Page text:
Publications by authors named "Candice Campos"

3 Publications

  • Page 1 of 1

Variability among cardiologists in the management of patients under secondary prevention of ischemic heart disease.

Arq Bras Cardiol 2004 Sep 13;83(3):223-6; 219-22. Epub 2004 Sep 13.

Hospital de Clínicas de Porto Alegre, Ambulatório Especializado em Cardiopatia Isquêmica, Port Alegre, RS, Brazil.

Objective: To compare the management of patients with ischemic heart disease being followed up in a general cardiology outpatient clinic with that of patients being followed up in an outpatient clinic specific for ischemic heart disease, emphasizing the lipid profile and the pharmacological treatment prescribed.

Methods: Data were collected from the medical records of 52 patients consecutively treated in the outpatient clinic for ischemic heart disease (group I) and of 43 patients treated in the general cardiology outpatient clinic (group II), the anatomical diagnosis of ischemic heart disease being the basic condition for their inclusion in the study. The criteria for dyslipidemia were as follows: total cholesterol > or = 200 mg/dL or LDL-cholesterol > 100 mg/dL, or both, in patients using or not lipid-lowering drugs, and the use of lipid-lowering drugs, even when the total cholesterol or LDL-cholesterol levels were < 200 mg/dL and 100 mg/dL, respectively, or both. The Fisher exact test was used for comparing the variables, and a 2-tailed p < 0.05 was accepted as significant.

Results: Demographic characteristics, risk factors for ischemic heart disease, prevalence of previous myocardial infarction, and previous revascularization procedures showed no significant differences between the patients in groups I and II. In group I, 98% of the patients received aspirin, while, in group II, 83% of the patients received that drug (p = 0.02). In regard to the use of lipid-lowering drugs, the prevalences were 60% in group I and 19% in group II (p = 0.001). The lipid profile examination was requested for 98% of group I individuals and 79% of group II individuals (p = 0.003).

Conclusion: In regard to new medical evidence, mainly prescription of aspirin and lipid-lowering drugs, the management was more reliable in the outpatient clinic specifically aimed at treating ischemic heart disease.
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September 2004

Implications of the hemodynamic optimization approach guided by right heart catheterization in patients with severe heart failure.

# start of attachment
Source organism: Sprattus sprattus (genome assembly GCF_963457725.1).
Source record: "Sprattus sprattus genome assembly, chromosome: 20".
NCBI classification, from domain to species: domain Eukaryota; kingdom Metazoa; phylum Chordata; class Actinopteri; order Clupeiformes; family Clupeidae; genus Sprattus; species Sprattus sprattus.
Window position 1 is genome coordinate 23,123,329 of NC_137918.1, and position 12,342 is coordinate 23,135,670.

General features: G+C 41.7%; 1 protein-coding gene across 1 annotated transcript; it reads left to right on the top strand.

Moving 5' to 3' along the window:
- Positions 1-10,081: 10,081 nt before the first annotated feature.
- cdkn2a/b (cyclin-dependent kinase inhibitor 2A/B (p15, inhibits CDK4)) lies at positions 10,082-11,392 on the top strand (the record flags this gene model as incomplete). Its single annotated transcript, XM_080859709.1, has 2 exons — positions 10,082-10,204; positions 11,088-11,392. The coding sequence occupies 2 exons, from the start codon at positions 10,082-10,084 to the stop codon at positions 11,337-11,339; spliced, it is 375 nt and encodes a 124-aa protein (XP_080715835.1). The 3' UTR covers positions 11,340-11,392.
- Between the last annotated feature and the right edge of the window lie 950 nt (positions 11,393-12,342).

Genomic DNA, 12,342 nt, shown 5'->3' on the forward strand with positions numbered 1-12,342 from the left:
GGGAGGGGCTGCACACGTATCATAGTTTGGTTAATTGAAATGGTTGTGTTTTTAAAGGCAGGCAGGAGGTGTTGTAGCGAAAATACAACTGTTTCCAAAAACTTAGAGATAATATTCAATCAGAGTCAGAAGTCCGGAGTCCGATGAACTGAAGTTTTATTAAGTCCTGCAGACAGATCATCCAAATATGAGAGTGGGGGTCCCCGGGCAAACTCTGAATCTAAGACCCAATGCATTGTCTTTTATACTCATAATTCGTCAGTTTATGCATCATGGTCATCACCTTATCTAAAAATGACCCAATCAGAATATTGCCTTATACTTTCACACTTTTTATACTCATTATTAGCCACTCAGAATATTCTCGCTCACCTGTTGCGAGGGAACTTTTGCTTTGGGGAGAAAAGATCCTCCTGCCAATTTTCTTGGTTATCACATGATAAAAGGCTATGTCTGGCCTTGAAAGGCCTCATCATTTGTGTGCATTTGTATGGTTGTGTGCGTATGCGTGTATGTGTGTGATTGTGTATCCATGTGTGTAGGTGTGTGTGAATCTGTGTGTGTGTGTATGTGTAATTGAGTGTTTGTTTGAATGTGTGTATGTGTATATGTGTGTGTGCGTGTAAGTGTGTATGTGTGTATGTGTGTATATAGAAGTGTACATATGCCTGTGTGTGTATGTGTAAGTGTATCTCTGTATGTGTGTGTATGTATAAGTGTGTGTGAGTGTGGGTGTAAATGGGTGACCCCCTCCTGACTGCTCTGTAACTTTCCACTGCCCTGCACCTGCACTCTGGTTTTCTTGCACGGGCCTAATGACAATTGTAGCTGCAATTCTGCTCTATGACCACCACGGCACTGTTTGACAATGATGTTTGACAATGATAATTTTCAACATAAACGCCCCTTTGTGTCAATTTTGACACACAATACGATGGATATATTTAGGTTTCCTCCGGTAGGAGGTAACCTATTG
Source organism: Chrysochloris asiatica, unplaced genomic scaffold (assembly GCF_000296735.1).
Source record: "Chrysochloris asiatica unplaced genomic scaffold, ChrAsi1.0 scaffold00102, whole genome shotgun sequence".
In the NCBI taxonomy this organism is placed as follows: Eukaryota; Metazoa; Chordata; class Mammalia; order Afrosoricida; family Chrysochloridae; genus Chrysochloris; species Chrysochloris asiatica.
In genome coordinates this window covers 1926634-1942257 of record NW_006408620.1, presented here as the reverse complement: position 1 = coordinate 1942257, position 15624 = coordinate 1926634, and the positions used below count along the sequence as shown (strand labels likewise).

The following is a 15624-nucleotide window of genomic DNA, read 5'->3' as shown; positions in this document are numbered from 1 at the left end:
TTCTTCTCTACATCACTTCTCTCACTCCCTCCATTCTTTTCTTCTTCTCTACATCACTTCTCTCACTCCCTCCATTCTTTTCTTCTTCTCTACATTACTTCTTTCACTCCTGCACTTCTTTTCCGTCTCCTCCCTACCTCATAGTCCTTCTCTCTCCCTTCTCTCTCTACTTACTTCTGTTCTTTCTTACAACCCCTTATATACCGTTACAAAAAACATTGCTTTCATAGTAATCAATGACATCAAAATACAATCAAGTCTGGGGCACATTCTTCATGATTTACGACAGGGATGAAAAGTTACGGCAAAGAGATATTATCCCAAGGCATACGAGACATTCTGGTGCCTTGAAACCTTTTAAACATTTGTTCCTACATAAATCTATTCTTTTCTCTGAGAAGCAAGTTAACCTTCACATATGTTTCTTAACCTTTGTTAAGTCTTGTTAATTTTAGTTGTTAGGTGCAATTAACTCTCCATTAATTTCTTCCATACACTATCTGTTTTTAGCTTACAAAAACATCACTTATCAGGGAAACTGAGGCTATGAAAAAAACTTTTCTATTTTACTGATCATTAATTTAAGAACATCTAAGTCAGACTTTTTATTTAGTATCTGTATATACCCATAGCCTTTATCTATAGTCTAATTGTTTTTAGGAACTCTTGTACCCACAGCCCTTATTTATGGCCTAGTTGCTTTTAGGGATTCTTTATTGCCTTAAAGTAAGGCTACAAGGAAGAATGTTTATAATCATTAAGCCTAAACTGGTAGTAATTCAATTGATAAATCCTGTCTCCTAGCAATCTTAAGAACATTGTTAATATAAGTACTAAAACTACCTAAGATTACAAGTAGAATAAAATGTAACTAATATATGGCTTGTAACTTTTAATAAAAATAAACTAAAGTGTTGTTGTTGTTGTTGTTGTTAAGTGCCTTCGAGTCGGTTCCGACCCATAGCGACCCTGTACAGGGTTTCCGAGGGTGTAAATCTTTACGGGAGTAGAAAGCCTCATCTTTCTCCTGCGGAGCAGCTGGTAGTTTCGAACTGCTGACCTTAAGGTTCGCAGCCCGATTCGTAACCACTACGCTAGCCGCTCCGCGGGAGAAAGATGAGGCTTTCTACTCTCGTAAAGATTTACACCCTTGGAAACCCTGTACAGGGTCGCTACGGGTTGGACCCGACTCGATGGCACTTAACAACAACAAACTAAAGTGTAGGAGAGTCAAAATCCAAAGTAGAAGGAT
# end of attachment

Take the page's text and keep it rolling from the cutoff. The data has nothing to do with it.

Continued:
Arq Bras Cardiol 2002 Mar;78(3):261-6

Hospital de Clínicas de Porto Alegre, Universidade Federal do Rio Grande do Sul, Brasil.

Objective: To report the hemodynamic and functional responses obtained with clinical optimization guided by hemodynamic parameters in patients with severe and refractory heart failure.

Methods: Invasive hemodynamic monitoring using right heart catheterization aimed to reach low filling pressures and peripheral resistance. Frequent adjustments of intravenous diuretics and vasodilators were performed according to the hemodynamic measurements.

Results: We assessed 19 patients (age = 48+/-12 years and ejection fraction = 21+/-5%) with severe heart failure. The intravenous use of diuretics and vasodilators reduced by 12 mm Hg (relative reduction of 43%) pulmonary artery occlusion pressure (P<0.001), with a concomitant increment of 6 mL per beat in stroke volume (relative increment of 24%, P<0.001). We observed significant associations between pulmonary artery occlusion pressure and mean pulmonary artery pressure (r=0.76; P<0.001) and central venous pressure (r=0.63; P<0.001). After clinical optimization, improvement in functional class occurred (P< 0.001), with a tendency towards improvement in ejection fraction and no impairment to renal function.

Conclusion: Optimization guided by hemodynamic parameters in patients with refractory heart failure provides a significant improvement in the hemodynamic profile with concomitant improvement in functional class. This study emphasizes that adjustments in blood volume result in immediate benefits for patients with severe heart failure.
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March 2002